To those who are questioning my Google Street View. If you go to the precise address, that's the only building around. There is ground next to it and across the street from it that does not have any building on it. So that is the place where things first happened on the street. The actual building with the "blind pig" isn't there anymore.

Gahrie said...

The automakers did not leave Detroit because of the one-week Detroit riot.

Absolutely correct.

They left because of the malign partnership of leftwing politics and labor unions.

Jupiter said...

"They left because of the malign partnership of leftwing politics and labor unions."

Oh, bilge. They left because the blacks finally figured out that the whites were no longer able or willing to use the level of violence against them which had previously prevented them from "doing their thing". The riots showed everyone that Detroit was unable to control black savagery. To the blacks, this was an incentive to more riots. To the whites, an incentive to white flight.

Robert Cook said...

"Oh, bilge. They left because the blacks finally figured out that the whites were no longer able or willing to use the level of violence against them which had previously prevented them from 'doing their thing.' The riots showed everyone that Detroit was unable to control black savagery. To the blacks, this was an incentive to more riots. To the whites, an incentive to white flight."

Talk about bilge!

Jupiter said...

"Talk about bilge!"

OK, Cookie. Have it your way. There were no more riots. There was no white flight.

Gamaliel said...

Living in Michigan, I've seen a lot of articles and programs about the Detroit riot. Most of them are from the viewpoints of SJWs, flavored with a heavy dash of BLM, thus portraying the rioters as rebels. That's why I turned off the CSPAN retrospectives after a few minutes. I was 16 when the riot erupted, and it was clear that it was a festival of thuggery. There were stories in the papers about some of the looters turning out to be guys with good paying jobs in the auto plants.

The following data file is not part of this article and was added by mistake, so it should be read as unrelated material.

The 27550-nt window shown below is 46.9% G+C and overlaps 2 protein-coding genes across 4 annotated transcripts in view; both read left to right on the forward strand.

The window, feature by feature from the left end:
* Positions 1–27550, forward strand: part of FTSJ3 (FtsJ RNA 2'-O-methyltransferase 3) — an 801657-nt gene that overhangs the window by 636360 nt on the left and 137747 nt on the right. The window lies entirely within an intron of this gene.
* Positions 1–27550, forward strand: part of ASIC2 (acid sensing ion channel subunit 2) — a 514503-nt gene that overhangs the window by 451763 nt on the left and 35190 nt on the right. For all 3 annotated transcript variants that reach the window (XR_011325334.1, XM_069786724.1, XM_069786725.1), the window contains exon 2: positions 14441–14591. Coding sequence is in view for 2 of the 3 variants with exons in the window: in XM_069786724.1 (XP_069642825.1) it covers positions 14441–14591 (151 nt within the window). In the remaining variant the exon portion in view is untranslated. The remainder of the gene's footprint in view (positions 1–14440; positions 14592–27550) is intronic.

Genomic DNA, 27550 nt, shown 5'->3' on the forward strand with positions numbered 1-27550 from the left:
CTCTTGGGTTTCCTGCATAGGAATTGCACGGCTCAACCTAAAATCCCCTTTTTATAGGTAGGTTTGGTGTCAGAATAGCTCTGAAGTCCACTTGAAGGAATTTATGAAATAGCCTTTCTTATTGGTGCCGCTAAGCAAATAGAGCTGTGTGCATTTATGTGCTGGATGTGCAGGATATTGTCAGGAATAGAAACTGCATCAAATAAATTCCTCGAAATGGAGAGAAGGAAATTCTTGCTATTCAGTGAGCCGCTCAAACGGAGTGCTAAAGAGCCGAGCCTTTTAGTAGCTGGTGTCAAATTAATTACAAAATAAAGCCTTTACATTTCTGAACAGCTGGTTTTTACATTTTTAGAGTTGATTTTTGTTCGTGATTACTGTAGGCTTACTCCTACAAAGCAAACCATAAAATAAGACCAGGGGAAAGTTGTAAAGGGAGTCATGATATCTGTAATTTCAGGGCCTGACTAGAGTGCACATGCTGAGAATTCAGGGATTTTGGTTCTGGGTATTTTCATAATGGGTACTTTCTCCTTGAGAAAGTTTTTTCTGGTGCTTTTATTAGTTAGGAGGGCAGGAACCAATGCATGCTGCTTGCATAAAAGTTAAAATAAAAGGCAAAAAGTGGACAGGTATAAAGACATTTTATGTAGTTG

Speaking of looters, there were plenty of reports about whites joining the crowds that were cleaning out the stores. Thugs come in all colors.

JimMtnViewCa said...

I'd claim this is the iconic white musical bit on the riots.
https://www.youtube.com/watch?v=CjWTgAV4zDk

Is there is a single stand-out piece of black music that you all have come across?

Gamaliel said...

No, Jim, the iconic white musical bit on the riots was Gordon Lightfoot's "Black Day in July." It was a sizable hit in Canada and the US (unlike the MC5 number), but it was banned by every Detroit radio station.

JimMtnViewCa said...

(Gamaliel)
We'll agree to disagree :)
Gordon Lightfoot is awesome, to be sure.

Captain Nerd said...

I was living in Detroit then, I was 9 years old, and the rioting and looting came within a few blocks of the apartment where we lived. I remember the curfew that kept us off the streets, but me and my Dad went to the front steps of our apartment, and I could see the flames reflected in the clouds from a few blocks away on Grand River near Trumbull.

Jeff H said...

Detroit is a complete and utter hell hole. It is that way primarily because the "good citizens" of the town have mindlessly voted Democrat since 1957. I hate to say "they got what they asked for", since they didn't get what they THOUGHT they were asking for, but when you vote Democrat, you get this. Those of us paying attention have known this for decades.

William said...

The riots turned the trickle of white flight to the suburbs into a torrent, leaving Detroit a majority black city that then elected the communist huckster Coleman Young. In order to cement his position as mayor for life, he actively pursued policies and rhetoric that furthered the divide between the black city and the white suburbs. This adversarial relationship has persisted for decades, leaving the city a burned out husk of its former self. An interesting exercise is to go to google street view and start a mile or so into Detroit on Jefferson Avenue and "drive" northeast into the Grosse Pointes. It is like magic occurs in the area of Alter Road.